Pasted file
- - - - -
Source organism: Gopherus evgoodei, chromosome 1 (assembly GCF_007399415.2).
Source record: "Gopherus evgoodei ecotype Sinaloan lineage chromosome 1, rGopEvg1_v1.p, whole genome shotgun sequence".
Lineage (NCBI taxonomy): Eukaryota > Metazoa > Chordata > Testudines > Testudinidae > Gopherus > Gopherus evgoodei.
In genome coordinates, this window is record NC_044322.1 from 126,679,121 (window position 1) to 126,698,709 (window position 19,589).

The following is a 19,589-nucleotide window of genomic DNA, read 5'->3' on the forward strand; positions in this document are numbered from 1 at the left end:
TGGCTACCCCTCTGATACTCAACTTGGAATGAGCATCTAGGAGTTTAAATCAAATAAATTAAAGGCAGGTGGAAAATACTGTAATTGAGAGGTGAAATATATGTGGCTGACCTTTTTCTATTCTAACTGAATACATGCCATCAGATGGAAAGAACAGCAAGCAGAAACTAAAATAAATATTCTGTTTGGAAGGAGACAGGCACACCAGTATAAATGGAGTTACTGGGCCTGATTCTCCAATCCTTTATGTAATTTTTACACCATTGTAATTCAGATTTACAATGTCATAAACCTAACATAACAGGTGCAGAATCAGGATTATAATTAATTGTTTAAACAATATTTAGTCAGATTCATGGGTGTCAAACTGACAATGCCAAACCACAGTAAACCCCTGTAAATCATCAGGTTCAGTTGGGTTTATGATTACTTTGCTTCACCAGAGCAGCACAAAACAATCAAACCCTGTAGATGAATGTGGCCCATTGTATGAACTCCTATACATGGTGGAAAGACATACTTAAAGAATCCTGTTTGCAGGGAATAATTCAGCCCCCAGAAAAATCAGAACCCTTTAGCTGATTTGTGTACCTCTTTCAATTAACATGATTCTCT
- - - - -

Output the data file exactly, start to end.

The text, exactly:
Source organism: Gopherus evgoodei, chromosome 1 (assembly GCF_007399415.2).
Source record: "Gopherus evgoodei ecotype Sinaloan lineage chromosome 1, rGopEvg1_v1.p, whole genome shotgun sequence".
Lineage (NCBI taxonomy): Eukaryota > Metazoa > Chordata > Testudines > Testudinidae > Gopherus > Gopherus evgoodei.
In genome coordinates, this window is record NC_044322.1 from 126,679,121 (window position 1) to 126,698,709 (window position 19,589).

The following is a 19,589-nucleotide window of genomic DNA, read 5'->3' on the forward strand; positions in this document are numbered from 1 at the left end:
TGGCTACCCCTCTGATACTCAACTTGGAATGAGCATCTAGGAGTTTAAATCAAATAAATTAAAGGCAGGTGGAAAATACTGTAATTGAGAGGTGAAATATATGTGGCTGACCTTTTTCTATTCTAACTGAATACATGCCATCAGATGGAAAGAACAGCAAGCAGAAACTAAAATAAATATTCTGTTTGGAAGGAGACAGGCACACCAGTATAAATGGAGTTACTGGGCCTGATTCTCCAATCCTTTATGTAATTTTTACACCATTGTAATTCAGATTTACAATGTCATAAACCTAACATAACAGGTGCAGAATCAGGATTATAATTAATTGTTTAAACAATATTTAGTCAGATTCATGGGTGTCAAACTGACAATGCCAAACCACAGTAAACCCCTGTAAATCATCAGGTTCAGTTGGGTTTATGATTACTTTGCTTCACCAGAGCAGCACAAAACAATCAAACCCTGTAGATGAATGTGGCCCATTGTATGAACTCCTATACATGGTGGAAAGACATACTTAAAGAATCCTGTTTGCAGGGAATAATTCAGCCCCCAGAAAAATCAGAACCCTTTAGCTGATTTGTGTACCTCTTTCAATTAACATGATTCTCT